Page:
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The Exodus redemption in the Old Testament was central for Israel. They were to remember God’s deliverance. They were to rehearse it daily in their families, tribes, and as a nation. They were to rest assured that the God who delivered them once would deliver them again. In the New Testament, baptism functions the New Exodus deliverance from the body of sin and Satan. We are united with Christ and raised to new life. We are washed by the Spirit. We rehearse his salvation through water still.

Second, the waters war against Jesus

Some key words introduce the story from Mark’s account : “evening” and “day.” These immediately bring to mind the Genesis creation narrative, which has the refrain “evening and the morning” and uses the word “day” to structure the creative order. We also know from other New Testament passages in John’s Gospel and Paul’s Letter to the Colossians that Jesus creates and sustains the cosmos.

Jesus enters into the boat onto the sea and the creation begins fighting its Creator. It begins tossing and turning. It begins bellowing. It begins destroying. The water itself is a character in this story. In the midst of all of this, Jesus sleeps. He has been ministering, preaching, and healing. He’s exhausted. The Gospel of Mark starts with a burst of immediately Jesus did this, this, and that. He goes here. He goes there. He’s tempted. He walks here and there. His humanity is on display. On the same hand, when he awakes, he does nothing but speak. His divinity is on display. Only Jehovah controls creation with words. He speaks it all into existence out of nothing. Now here’s this exhausted man, Jesus commanding the sea, “Peace! Be Still!”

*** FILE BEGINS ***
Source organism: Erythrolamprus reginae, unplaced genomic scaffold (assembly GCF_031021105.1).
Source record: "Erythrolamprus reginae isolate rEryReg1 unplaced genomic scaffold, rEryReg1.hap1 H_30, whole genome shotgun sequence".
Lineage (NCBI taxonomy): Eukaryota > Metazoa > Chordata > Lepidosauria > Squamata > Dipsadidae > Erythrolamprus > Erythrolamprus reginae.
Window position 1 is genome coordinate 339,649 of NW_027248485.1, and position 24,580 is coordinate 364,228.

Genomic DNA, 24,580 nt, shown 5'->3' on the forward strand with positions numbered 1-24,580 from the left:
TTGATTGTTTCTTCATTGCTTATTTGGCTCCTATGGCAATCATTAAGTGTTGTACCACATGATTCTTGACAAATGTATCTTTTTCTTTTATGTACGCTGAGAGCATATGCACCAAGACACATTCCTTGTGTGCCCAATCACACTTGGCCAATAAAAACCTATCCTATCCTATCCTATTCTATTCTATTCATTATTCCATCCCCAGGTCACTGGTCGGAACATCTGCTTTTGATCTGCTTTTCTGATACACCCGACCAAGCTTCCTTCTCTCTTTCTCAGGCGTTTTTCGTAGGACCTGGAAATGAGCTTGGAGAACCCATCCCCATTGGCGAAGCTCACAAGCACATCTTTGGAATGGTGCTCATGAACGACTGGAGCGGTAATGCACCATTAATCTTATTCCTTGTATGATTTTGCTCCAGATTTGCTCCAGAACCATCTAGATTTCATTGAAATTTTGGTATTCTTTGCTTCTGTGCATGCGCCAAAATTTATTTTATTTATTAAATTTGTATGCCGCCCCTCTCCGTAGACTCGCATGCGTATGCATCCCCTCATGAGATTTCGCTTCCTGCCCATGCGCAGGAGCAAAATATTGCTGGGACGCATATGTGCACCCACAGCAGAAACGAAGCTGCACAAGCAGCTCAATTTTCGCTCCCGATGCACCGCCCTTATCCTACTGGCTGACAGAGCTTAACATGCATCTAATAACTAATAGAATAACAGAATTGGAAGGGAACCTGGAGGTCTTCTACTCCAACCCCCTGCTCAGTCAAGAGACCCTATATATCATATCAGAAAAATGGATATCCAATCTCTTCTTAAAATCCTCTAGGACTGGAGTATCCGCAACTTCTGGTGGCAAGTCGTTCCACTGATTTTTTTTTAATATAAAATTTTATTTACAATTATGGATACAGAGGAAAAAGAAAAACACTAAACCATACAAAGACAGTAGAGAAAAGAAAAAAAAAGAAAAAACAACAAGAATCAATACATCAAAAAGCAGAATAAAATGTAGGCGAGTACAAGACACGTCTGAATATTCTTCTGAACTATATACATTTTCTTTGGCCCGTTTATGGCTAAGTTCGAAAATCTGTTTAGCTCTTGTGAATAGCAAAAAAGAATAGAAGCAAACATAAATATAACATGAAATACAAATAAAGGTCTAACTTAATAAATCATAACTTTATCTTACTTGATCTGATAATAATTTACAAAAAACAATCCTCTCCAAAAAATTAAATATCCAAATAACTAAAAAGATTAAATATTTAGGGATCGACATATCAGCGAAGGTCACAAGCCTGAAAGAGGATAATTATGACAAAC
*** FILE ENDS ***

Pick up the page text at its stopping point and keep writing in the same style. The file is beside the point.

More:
Last, the passage is a polemic against the perverted religion of Israel and a reminder that salvation is of the Lord.

As noted early, Israel is commanded to rehearse the redemption story, their Exodus from Egypt, in all of their a life. This story is central in knowing God against all other posers. He isn’t a god among the pantheon of gods. He is the God. He commands the creation at his sovereign will. This should’ve been seared onto the disciples collective minds and they should’ve responded with confidence in Jesus. They should’ve immediately called on him to save them from the waters. Not “Don’t you care we are perishing?” but “Jesus save us from the waters.”  Confident assertion of the gospel story rehearsed.

Yet their faith failed. Jesus gets at this when he asks, “Why are you so afraid?” Isn’t that the history of Israel? Being afraid of what God commands them to confidently do and say. Failing to fulfill the terms of the covenant. Israel is described frequently as a whoring wife turning aside to any and every other “god.” What this episode teaches is that God still saves. He saves through his sent Son Jesus. He still commands creation. Where Israel fails in obedience, Jesus delivers perfect obedience and faithfulness to the covenant. He fulfills all the terms without a doubt. And He’s got the swagger to back up His claim of divinity. He heals the sick, sets the captives free, and commands the creation with a word. These are things only Jehovah does. Salvation is of the Lord in the old and new covenant.

How do you respond when sin, suffering, or people question the promises of God in the gospel story? Do you shrivel back in fear? Or do you boldly remember the truth that salvation is of the Lord?